JS: What kinds of movies did your parents take you to see? Did you see American films, or movies made in your native country?

BN: Actually, I saw a lot of Italian and French films. One of my favorite actors is Louis de Funes.

JS: Really?

BN: Yeah.

JS: Wow, he was in one of the earliest films I saw in a theater called THE MAD ADVENTURES OF RABBI JACOB. That was in 1974. Did you ever see that?

BN: No, but I saw a lot of his other comedies. The films of Jean Paul Belmondo and American films are the ones I recall seeing. I remember pushing my mother to take me to see movies with ghosts because I really liked that genre.

JS: It is very difficult to get Louis de Funes�s movies here in the United States. He is one of the best-known comedic actors in French cinema, but here he is virtually unknown.

BN: I know! I ask all of my friends about him, but nobody has heard of him. However, back in Europe, everybody seems to know his name.

JS: He died in 1983 at the age of 59, which is a real shame because he brought a lot to the French comedy and probably could have continued for another 10 or 15 years.

BN: Yes, that�s true.

JS: What you think about horror films in general? HOSTEL is a very brutal film. What are your feelings about such movies?

BN: I do like the horror film genre, but there are some movies that do freak me out, you know, films like HOSTEL which is apparently based upon real events. Movies that are very close to reality kind of get to me. I just saw SAW III and it had some things in it that upset me.

JS: Such as?

BN: The scene where they opened up Jigsaw�s head for the surgery was a bit much for me. But, I like ghost stories mostly, though I�m not really afraid of zombie movies.

JS: No? That�s interesting. I saw NIGHT OF THE LIVING DEAD in 1984 at two o�clock in the morning on a 13� television set I had in my room and it really scared me. A lot of people think that just because a film is black-and-white that it�s automatically low-budget and cheesy. Although NIGHT OF THE LIVING DEAD is very low-budget, it still had this overwhelming sense of truth about it, and the film convinced me as an audience member that this was something that was really happening within the context of the film. DAY OF THE DEAD did this even more so, there was an overwhelming sense of dread in that film, though I found DAWN OF THE DEAD to be more light-hearted � I know that sounds crazy!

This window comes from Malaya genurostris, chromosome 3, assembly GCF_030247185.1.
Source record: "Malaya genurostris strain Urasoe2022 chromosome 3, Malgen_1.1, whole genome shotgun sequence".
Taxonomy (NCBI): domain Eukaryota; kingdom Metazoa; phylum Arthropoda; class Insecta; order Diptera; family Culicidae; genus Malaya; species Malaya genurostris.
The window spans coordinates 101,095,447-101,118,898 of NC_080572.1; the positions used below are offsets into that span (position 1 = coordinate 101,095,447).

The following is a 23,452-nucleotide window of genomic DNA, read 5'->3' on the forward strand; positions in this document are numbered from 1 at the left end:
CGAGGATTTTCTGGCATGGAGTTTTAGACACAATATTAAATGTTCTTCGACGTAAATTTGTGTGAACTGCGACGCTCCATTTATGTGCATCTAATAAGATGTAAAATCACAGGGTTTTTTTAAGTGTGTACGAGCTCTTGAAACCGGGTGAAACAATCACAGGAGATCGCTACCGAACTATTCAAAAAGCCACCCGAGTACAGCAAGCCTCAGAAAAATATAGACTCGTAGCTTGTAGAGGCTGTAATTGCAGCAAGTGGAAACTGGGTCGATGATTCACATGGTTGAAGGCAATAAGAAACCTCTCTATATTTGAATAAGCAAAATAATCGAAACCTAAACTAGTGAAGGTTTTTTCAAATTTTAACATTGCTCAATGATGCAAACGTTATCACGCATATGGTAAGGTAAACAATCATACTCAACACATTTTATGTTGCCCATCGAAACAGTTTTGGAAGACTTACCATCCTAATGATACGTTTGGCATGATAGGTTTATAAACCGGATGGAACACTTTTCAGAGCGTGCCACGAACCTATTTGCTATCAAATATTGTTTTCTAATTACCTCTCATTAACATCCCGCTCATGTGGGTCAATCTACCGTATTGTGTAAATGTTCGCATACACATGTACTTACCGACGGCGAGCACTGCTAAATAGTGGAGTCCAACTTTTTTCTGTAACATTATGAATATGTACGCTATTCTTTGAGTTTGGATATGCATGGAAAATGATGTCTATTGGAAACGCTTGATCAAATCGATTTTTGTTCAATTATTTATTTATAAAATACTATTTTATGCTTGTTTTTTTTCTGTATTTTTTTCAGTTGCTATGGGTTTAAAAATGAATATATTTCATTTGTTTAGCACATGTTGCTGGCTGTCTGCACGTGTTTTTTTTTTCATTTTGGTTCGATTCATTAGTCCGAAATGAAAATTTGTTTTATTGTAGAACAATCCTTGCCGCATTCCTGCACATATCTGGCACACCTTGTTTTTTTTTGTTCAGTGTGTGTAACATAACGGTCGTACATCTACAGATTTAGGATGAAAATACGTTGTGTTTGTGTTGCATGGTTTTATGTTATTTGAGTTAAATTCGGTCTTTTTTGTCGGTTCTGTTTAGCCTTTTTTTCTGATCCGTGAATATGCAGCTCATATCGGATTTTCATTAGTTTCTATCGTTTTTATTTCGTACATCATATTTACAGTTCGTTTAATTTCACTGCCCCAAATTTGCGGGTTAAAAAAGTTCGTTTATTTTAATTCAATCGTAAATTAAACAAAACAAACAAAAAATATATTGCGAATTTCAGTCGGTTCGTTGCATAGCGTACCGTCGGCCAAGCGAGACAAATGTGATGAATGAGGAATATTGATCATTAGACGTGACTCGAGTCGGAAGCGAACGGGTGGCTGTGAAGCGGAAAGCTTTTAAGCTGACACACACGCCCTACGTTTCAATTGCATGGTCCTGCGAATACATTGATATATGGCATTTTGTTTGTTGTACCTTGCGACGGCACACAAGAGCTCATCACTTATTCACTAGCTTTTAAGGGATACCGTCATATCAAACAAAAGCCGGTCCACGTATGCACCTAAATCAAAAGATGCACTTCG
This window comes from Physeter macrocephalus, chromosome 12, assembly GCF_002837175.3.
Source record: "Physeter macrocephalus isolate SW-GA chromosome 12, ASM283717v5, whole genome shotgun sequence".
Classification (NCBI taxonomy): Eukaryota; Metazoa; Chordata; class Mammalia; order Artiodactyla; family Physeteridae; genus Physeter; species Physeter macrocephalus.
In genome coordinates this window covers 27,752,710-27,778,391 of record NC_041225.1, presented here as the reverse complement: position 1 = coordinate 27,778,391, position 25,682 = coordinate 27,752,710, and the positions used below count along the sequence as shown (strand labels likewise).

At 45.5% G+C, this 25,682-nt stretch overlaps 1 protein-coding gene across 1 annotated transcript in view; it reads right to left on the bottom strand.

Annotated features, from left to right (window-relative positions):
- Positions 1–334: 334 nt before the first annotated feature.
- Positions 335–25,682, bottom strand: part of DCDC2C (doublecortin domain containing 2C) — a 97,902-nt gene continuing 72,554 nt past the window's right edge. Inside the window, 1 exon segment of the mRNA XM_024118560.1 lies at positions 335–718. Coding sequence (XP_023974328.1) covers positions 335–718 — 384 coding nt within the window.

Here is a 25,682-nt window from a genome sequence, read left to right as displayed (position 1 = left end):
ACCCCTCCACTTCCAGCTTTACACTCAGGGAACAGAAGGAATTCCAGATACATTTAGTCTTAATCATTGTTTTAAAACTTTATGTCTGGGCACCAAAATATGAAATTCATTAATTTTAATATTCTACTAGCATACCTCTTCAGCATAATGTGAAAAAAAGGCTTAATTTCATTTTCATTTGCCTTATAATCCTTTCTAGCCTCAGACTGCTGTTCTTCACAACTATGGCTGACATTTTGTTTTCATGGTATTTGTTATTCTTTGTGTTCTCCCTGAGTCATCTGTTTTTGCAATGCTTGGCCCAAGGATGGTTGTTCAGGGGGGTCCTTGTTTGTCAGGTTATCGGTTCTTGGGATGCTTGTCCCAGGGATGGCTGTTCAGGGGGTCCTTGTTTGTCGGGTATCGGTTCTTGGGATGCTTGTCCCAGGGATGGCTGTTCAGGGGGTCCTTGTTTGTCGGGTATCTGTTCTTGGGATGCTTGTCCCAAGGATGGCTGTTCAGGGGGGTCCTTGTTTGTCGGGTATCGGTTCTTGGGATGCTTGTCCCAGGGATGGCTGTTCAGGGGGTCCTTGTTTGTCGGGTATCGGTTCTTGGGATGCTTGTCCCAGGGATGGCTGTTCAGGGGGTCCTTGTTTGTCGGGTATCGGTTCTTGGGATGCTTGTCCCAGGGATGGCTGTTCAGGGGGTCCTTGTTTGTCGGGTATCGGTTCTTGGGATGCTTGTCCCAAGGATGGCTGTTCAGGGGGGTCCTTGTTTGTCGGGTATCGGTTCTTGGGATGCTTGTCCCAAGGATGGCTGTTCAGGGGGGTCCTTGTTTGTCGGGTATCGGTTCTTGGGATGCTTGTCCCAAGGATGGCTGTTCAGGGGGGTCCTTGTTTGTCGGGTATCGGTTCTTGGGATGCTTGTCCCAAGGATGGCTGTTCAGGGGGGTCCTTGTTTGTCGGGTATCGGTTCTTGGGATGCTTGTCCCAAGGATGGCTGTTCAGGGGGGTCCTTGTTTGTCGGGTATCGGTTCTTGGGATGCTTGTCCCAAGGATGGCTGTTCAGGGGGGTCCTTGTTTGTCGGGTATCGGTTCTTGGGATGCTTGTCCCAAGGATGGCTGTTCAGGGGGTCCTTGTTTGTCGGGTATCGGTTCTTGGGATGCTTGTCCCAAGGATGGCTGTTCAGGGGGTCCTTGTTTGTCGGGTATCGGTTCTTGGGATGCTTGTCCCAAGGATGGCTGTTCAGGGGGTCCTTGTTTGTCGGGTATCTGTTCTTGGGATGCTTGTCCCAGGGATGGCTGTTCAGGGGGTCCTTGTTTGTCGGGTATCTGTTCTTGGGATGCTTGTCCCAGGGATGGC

BN: I also liked Gaspar No�s IRREVERSIBLE and Takashi Miike�s AUDITION, which I found fascinating and disturbing�

JS: Yes, imagine how it makes men feel!

BN: (laughs) I can�t imagine!

JS: The first time we see Eihi Shiina she looks very demure and shy, but as the movie continues we learn how strange she really is!

BN: Yes.

JS: What other horror films have impressed you?


JS: THE SHINING is my favorite horror film.

BN: Yeah, I love it.

JS: Most people either love it or hate it. Are you familiar with Dario Argento�s work?

BN: No.

JS: He is a phenomenal Italian horror film director. When you have a chance, look him up on the Internet Movie Database. His movies will blow you away, particularly SUSPIRIA, INFERNO and OPERA.

BN: He sounds scary!

JS: What do you see yourself doing in the future? Would you like to do stage work? Have you done stage work before?

BN: I used to do stage work back at home, a lot. There isn�t that much stage work available in Los Angeles. I would prefer to do movies. I would like to do drama, and get out of the horror genre for a while. But, if a really great horror film came along, I would love to do it!